How Commercial Solar Systems Work
Aggregated Metering Program
The 3 large electricity utility companies in California (PG&E. SCE. and SD&E) recently introduced a new program that allows customers to install and connect solar panels to one electricity meter but associate the solar electricity generated to multiple different electricity meters.
Below are some of the key definitions related to the program:
- NEM – Net Energy Metering, i.e. the ability to send solar-generated electricity back to the utility company for a dollar credit that can be used later
- Generating Meter – the single electricity meter to which the solar panels are directly connected
- Arrangement – A collection of meters that receives the value of the solar electricity produced
- Contiguous Parcels – an unbroken chain of land parcels solely owned/leased/rented by the same person or entity
- Other resources: PG&E, SCE, and SDG&E
Important aspects of the NEM Aggregation program include:
- There is no limit to the number of electricity meters that can be associated to a single Arrangement, however:
- All meters must be on a single parcel, or on multiple contiguous parcels
- The maximum PV system size for any one Arrangement is 1 MW, but multiple 1MW arrangements are allowed
- Public thoroughfares, such as highways, do not “break the chain” of contiguous parcels
- Individual meters can be added or removed from an Arrangement at any time
- All meter types and rate schedule can be included in an Arrangement: commercial, agricultural, residential, etc.
- The utility company might allow a new electricity meter to be installed at the PV system site
HOW IS THE ELECTRICITY GENERATED ALLOCATED?
When the solar energy system Arrangement is first turned on, for the next 12 months (and for every 12-month period thereafter) the utility company will allocate the solar electricity to the meters based on the proportion of each meter’s total kWh’s used each month.
Because the meters’ dollar balances fluctuate throughout the year, the user pays the net Energy Charges to the utility only at the end of the 12-months, not monthly.
- One centralized solar energy system
- Offsetting multiple meters
- Meters can be added or removed anytime
In the illustration below the unshaded land parcels are all solely owned, leased, or rented by the same individual/entity. Note the following:
- Parcels A, B, C, D are considered contiguous
- Parcels that touch only at a corner (parcels A and C) are considered contiguous
- Parcel E is not contiguous to any of Parcels A-D, but as a standalone parcel it is still eligible for one or more of its own Arrangements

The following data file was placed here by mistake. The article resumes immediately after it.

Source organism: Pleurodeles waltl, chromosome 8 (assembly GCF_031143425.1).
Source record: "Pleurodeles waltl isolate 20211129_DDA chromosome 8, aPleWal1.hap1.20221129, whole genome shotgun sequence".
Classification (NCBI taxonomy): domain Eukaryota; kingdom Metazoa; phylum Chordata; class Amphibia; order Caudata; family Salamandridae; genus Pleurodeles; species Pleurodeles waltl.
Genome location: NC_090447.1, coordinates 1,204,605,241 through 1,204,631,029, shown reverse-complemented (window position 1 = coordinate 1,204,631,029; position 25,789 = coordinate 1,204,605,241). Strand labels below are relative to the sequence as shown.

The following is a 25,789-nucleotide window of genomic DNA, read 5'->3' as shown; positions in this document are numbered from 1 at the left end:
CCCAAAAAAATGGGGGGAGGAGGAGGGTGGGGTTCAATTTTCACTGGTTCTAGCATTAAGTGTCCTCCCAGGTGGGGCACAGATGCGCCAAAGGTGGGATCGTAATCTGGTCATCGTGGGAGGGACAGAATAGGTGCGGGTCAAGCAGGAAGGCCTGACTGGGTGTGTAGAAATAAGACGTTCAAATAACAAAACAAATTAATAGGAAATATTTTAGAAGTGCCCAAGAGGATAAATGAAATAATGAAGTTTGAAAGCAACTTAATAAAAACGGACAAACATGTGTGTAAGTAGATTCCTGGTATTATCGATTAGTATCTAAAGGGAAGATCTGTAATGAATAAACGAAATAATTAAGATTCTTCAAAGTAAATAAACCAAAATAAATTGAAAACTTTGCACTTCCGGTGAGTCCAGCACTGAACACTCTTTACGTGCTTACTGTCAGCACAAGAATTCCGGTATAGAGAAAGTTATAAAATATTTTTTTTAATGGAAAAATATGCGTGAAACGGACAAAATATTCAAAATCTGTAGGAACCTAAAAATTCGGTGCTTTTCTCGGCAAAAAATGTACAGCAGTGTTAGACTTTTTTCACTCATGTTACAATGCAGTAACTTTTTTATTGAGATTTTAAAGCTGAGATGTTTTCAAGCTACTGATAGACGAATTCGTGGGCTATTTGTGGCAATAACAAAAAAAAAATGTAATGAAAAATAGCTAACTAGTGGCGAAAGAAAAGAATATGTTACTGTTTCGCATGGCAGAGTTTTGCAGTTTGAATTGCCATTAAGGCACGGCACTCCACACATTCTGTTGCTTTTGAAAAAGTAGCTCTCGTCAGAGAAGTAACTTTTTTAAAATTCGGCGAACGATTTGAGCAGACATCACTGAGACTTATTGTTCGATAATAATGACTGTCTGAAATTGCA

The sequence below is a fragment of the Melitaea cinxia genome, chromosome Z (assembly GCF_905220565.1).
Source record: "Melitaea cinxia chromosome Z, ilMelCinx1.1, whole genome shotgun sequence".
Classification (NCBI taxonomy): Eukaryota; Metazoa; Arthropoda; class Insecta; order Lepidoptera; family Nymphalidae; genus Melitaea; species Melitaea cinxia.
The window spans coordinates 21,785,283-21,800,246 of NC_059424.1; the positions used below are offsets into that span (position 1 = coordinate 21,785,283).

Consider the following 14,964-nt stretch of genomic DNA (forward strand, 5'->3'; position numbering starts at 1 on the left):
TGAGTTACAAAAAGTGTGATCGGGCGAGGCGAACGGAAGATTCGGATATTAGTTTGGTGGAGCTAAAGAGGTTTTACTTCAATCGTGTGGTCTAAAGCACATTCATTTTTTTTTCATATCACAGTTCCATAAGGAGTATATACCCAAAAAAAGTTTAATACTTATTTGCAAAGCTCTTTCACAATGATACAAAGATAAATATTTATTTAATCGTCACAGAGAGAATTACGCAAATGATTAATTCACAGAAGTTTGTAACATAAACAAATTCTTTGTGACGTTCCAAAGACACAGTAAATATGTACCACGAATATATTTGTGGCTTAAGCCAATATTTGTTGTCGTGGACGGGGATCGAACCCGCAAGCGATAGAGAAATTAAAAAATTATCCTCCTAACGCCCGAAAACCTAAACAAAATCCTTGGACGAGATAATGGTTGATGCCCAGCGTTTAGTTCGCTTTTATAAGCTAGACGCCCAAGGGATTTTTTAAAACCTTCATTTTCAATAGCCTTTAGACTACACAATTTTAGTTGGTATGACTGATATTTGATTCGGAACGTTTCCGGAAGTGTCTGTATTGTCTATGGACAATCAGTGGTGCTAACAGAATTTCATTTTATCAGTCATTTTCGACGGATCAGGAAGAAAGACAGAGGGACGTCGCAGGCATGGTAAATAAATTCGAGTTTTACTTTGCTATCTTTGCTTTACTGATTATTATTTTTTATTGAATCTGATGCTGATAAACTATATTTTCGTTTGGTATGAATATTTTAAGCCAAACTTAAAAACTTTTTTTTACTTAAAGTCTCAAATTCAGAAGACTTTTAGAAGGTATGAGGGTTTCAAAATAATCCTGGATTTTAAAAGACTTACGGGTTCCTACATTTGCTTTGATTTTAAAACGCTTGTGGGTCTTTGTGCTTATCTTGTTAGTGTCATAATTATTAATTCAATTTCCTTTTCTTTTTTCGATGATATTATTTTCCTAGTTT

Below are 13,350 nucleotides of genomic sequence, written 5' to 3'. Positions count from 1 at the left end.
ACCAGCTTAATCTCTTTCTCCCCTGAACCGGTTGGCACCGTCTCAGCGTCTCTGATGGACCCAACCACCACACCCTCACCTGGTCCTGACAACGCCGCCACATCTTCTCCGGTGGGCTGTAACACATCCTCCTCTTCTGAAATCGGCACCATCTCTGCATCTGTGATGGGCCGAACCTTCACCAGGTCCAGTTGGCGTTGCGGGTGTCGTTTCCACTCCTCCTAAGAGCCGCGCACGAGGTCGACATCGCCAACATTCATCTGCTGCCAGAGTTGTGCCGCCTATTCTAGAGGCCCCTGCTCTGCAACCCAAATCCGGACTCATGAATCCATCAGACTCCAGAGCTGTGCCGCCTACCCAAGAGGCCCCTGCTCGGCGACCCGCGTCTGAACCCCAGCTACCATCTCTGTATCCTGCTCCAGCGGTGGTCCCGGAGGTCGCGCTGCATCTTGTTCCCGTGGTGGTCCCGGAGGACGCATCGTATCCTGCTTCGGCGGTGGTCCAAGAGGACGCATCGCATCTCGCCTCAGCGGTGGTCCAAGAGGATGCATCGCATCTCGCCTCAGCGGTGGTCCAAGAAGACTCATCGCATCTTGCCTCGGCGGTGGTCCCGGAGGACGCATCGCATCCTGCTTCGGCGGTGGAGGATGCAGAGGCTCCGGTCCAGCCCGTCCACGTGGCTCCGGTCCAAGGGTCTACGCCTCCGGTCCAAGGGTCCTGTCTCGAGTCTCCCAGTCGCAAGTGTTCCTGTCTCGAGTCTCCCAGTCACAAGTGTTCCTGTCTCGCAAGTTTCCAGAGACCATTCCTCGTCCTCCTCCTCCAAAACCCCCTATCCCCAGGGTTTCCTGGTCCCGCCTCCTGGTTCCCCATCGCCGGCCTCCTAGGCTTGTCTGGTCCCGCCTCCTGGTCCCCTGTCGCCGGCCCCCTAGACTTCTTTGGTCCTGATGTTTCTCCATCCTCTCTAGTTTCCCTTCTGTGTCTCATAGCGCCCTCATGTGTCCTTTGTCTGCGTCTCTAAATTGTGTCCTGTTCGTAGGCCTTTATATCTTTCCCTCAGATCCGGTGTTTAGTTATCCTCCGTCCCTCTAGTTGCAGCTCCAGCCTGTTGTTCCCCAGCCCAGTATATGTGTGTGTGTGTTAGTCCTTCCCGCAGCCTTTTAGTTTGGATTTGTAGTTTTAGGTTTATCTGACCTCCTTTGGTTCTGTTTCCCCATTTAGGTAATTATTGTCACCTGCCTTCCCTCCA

- Roads don’t divide a parcel or break a group of parcels; Parcels C and D are still contiguous, and both meters on Parcel E can be grouped
- A parcel without a meter on it still constitutes a part of an unbroken chain (Parcel A)
WHY PREMIER RENEWABLES
The utility company uses a complicated formula to determine solar kWh’s allocation. Because the effect that the kWh allocation formula will have on a particular arrangement of electricity meters is not intuitive, it’s imperative that a thorough assessment is performed using your actual data.
Premier Renewables can provide this analysis for you, using our own proprietary software models, ensuring you get the most value out of a particular meter arrangement.
AGGREGATED METERING CASE STUDY
Excelsior – Hanford, CA – 200kW
This project was installed under PG&E’s new aggregated metering program. The 200kW PV system interconnects at one meter but produces enough solar energy to offset 3 seperate well pump meters on the property. The customer is able to reduce all electricity bills for their agricultural operation with a single PV system. If you are interested to see if this program would work for you, contact us today.
Agricultural operations who are interested in installing a solar power system while maximizing their ROI should act quickly. Aggregated Metering is required to be offered by electrical utility companies only until the total capacity of renewable energy generated surpasses 5% of the utility’s aggregated demand. The capacity is quickly increasing and will only continue to accelerate with Aggregated Metering as an option.